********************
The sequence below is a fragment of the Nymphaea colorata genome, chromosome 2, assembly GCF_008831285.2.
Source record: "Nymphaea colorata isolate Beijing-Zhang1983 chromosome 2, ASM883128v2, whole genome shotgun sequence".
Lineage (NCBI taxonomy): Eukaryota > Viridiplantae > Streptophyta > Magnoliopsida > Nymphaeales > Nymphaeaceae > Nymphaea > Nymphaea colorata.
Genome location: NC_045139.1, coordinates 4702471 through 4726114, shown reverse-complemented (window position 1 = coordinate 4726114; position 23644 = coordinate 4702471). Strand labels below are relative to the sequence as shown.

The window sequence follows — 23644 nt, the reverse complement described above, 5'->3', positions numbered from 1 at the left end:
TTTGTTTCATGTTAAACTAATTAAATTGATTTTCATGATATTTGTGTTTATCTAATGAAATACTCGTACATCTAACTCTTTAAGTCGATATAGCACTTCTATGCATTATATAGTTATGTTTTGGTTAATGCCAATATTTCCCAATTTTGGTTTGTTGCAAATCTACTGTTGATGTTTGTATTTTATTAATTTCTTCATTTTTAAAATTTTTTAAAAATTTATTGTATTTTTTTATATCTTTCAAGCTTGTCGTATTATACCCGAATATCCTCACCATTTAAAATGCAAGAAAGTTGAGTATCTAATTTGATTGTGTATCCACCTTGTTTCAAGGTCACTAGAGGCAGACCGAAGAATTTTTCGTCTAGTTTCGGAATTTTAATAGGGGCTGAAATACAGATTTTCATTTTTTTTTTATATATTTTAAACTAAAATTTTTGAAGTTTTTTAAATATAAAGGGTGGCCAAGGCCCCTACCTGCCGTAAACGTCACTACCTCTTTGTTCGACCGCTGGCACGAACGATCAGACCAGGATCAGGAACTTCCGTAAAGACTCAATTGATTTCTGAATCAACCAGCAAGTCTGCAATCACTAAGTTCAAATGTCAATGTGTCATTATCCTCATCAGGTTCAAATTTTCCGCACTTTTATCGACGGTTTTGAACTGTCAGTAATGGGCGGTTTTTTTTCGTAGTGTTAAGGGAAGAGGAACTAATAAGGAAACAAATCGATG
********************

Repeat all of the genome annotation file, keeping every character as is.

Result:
The sequence below is a fragment of the Nymphaea colorata genome, chromosome 2, assembly GCF_008831285.2.
Source record: "Nymphaea colorata isolate Beijing-Zhang1983 chromosome 2, ASM883128v2, whole genome shotgun sequence".
Lineage (NCBI taxonomy): Eukaryota > Viridiplantae > Streptophyta > Magnoliopsida > Nymphaeales > Nymphaeaceae > Nymphaea > Nymphaea colorata.
Genome location: NC_045139.1, coordinates 4702471 through 4726114, shown reverse-complemented (window position 1 = coordinate 4726114; position 23644 = coordinate 4702471). Strand labels below are relative to the sequence as shown.

The window sequence follows — 23644 nt, the reverse complement described above, 5'->3', positions numbered from 1 at the left end:
TTTGTTTCATGTTAAACTAATTAAATTGATTTTCATGATATTTGTGTTTATCTAATGAAATACTCGTACATCTAACTCTTTAAGTCGATATAGCACTTCTATGCATTATATAGTTATGTTTTGGTTAATGCCAATATTTCCCAATTTTGGTTTGTTGCAAATCTACTGTTGATGTTTGTATTTTATTAATTTCTTCATTTTTAAAATTTTTTAAAAATTTATTGTATTTTTTTATATCTTTCAAGCTTGTCGTATTATACCCGAATATCCTCACCATTTAAAATGCAAGAAAGTTGAGTATCTAATTTGATTGTGTATCCACCTTGTTTCAAGGTCACTAGAGGCAGACCGAAGAATTTTTCGTCTAGTTTCGGAATTTTAATAGGGGCTGAAATACAGATTTTCATTTTTTTTTTATATATTTTAAACTAAAATTTTTGAAGTTTTTTAAATATAAAGGGTGGCCAAGGCCCCTACCTGCCGTAAACGTCACTACCTCTTTGTTCGACCGCTGGCACGAACGATCAGACCAGGATCAGGAACTTCCGTAAAGACTCAATTGATTTCTGAATCAACCAGCAAGTCTGCAATCACTAAGTTCAAATGTCAATGTGTCATTATCCTCATCAGGTTCAAATTTTCCGCACTTTTATCGACGGTTTTGAACTGTCAGTAATGGGCGGTTTTTTTTCGTAGTGTTAAGGGAAGAGGAACTAATAAGGAAACAAATCGATG